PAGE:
No, I devote minimal space to this, only as part of the profile essay, in which I try to understand the man and what makes him tick. Many will say that the neglect of his family is, in fact, a virtue because it means he has no one to be corrupt for.
There is also the Modi-fication of India that you write about and how slowly, he has attempted to turn the tides in his favour. How successful has he been?
I think he has made heavy inroads into our institutions and our way of democratic conduct, which seriously imperil the future of Indian democracy. But it takes time to transform a country as large and diverse as India, and if he can be stopped at the next elections we should still be able to protect our pluralist way of life. The longer he continues in power, the greater the danger that the extent of "modi-fication" will be profound and even irreversible.
In the book, you mention that "much of what the Modi government is all about has turned out to be little more than a series of empty gestures and marketing gimmicks". Is that the general perception?
Oh, very much so. Both metaphorically — the emotional speeches, the extravagant rhetoric, the profuse alliterations, the punchy slogans – and literally, as in his multiple holograms, this is a leader wedded to gimmickry.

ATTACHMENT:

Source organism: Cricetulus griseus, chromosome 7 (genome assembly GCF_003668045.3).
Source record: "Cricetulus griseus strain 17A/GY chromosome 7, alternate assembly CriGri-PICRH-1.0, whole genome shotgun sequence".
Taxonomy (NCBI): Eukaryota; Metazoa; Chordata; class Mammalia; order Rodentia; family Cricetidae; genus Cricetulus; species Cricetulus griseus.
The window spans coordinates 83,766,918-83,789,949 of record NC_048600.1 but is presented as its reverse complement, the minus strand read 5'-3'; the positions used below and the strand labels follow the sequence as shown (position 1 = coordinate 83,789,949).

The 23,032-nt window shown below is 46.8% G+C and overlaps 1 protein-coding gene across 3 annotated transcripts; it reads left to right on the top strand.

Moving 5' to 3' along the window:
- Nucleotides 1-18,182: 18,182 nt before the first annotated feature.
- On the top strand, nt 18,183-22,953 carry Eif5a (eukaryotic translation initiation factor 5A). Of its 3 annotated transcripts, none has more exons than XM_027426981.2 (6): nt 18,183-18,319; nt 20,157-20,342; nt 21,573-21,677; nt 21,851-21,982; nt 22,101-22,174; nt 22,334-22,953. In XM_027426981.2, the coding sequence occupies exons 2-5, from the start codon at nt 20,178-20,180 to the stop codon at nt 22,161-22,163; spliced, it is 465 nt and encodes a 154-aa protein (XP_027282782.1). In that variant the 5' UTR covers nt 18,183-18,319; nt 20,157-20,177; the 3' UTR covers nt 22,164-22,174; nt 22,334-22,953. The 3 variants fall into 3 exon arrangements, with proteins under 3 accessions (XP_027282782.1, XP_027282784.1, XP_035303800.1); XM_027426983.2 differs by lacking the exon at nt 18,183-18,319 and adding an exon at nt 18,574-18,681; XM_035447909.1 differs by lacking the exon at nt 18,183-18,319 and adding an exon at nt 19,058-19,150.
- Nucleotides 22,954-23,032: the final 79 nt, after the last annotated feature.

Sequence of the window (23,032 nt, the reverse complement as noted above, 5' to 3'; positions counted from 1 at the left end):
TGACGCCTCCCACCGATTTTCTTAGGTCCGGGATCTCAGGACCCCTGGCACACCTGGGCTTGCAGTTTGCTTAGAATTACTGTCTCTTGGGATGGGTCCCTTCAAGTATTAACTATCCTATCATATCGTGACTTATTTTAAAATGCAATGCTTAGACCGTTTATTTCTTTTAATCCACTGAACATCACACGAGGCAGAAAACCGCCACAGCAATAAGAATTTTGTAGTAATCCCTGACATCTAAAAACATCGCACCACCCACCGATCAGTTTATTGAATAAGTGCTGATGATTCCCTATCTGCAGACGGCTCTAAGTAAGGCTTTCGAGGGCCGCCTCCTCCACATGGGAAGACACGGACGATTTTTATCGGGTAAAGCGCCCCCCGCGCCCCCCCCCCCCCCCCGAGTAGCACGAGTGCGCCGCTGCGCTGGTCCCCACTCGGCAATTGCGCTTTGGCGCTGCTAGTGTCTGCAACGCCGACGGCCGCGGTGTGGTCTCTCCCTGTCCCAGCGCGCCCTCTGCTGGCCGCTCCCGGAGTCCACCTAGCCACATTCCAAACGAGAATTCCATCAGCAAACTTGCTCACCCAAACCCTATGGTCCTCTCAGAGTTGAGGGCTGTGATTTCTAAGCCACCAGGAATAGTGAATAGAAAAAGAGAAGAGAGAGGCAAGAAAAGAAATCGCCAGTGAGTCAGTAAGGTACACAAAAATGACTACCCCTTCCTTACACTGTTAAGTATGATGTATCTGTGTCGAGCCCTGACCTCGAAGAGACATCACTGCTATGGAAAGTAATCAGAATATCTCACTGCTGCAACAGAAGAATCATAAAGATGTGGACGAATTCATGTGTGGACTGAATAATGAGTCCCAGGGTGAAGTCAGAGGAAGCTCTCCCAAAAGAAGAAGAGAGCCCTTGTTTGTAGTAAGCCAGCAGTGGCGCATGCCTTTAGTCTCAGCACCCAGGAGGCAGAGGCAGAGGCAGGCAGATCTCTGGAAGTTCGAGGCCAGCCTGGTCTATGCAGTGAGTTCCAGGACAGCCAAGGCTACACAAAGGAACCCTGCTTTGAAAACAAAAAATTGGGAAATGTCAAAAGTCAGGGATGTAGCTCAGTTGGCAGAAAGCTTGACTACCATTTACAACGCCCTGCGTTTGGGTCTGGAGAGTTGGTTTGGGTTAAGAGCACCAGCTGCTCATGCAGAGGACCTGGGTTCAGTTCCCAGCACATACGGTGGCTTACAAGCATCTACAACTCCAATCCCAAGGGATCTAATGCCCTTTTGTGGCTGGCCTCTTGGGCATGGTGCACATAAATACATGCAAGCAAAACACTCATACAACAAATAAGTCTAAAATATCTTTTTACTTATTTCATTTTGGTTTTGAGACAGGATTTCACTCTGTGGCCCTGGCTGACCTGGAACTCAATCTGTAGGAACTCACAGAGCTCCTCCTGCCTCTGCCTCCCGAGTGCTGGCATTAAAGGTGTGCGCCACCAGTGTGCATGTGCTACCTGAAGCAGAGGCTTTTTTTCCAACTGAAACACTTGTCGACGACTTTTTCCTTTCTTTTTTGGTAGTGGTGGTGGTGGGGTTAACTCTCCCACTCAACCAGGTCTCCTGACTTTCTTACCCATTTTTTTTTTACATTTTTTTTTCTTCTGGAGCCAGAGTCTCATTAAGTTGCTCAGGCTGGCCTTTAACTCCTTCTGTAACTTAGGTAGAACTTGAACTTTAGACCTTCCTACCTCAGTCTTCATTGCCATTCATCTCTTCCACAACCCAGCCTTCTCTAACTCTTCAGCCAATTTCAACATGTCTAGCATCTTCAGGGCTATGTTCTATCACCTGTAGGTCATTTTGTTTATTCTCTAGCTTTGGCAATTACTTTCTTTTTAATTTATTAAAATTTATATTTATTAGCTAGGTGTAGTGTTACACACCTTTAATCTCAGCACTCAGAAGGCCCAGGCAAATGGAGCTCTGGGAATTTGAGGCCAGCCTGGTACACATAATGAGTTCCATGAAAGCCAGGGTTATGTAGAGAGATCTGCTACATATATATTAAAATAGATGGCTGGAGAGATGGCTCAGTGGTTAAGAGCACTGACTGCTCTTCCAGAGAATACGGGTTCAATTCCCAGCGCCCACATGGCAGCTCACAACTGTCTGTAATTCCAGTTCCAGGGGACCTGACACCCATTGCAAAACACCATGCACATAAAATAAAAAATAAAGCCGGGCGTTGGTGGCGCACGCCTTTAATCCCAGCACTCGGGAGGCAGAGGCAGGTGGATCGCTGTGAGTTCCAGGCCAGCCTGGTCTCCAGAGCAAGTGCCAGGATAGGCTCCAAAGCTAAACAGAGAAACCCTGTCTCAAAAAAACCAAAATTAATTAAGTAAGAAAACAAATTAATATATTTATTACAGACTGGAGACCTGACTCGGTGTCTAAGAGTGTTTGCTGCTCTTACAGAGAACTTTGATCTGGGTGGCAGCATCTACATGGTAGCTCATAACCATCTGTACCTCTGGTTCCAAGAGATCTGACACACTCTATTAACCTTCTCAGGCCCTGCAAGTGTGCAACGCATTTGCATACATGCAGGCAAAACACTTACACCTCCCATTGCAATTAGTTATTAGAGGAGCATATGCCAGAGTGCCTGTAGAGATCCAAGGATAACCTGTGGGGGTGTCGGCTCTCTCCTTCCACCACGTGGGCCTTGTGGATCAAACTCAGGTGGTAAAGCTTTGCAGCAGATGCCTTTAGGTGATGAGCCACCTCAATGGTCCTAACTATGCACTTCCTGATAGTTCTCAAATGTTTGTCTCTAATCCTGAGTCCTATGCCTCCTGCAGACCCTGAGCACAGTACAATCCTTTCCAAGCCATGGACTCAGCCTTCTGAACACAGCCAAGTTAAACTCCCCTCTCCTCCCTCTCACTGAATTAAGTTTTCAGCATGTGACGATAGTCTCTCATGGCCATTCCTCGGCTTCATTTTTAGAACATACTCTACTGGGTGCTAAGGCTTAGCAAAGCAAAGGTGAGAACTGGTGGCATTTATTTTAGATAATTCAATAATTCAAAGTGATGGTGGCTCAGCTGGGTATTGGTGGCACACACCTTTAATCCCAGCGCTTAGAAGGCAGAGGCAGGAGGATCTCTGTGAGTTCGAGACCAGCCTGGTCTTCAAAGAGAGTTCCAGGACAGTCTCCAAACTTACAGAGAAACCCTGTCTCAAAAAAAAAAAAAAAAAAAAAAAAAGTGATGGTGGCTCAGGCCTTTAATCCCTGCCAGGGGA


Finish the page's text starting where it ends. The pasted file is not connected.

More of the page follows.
You say that the demonetisation was a bad idea implemented badly. And, an entire chapter has been dedicated to it. There is a section of people, who still think it was the best decision taken during Modi's regime. What would you say to them?
Very simply, why? What benefits has it brought the country? How can anything be a good decision if it does not produce any good results?
Apart from demonetisation, what, in your report card, has been the worst policy decision that the BJP made?
I think extending the reach of Aadhaar and making it compulsory for all sorts of things that have nothing to do with receiving government benefits — linking it to your mobile phone or your bank account, for instance — was a bad policy decision, and a dangerous one for the security and privacy of Indian citizens. I am glad the Supreme Court applied the brakes before Big Brother completely took over our lives.
You are writing about a Prime Minister, who is still in power; a man, who you yourself admit, cannot stand criticism. Do you fear backlash?
Look, I have been facing unpleasantness for four years now, including a shameful police charge-sheet relating to the death of my late wife. No doubt they have even worse in mind, but I believe I have shown that whatever they fling at me, I will not be intimidated.
You do seem very hopeful about the 2019 elections. BJP clearly thinks otherwise. Who is living in a bubble here?
I think the BJP's bubble will pop once the votes are counted.
Were you to write The Great Indian Novel in today's socio-political climate, which character would Modi be cast as?
Duryodhana is the obvious answer! But that is almost too easy. I believe it is vital that we do not allow him to become a Duhshasana, disrobing the Draupadi of our democracy.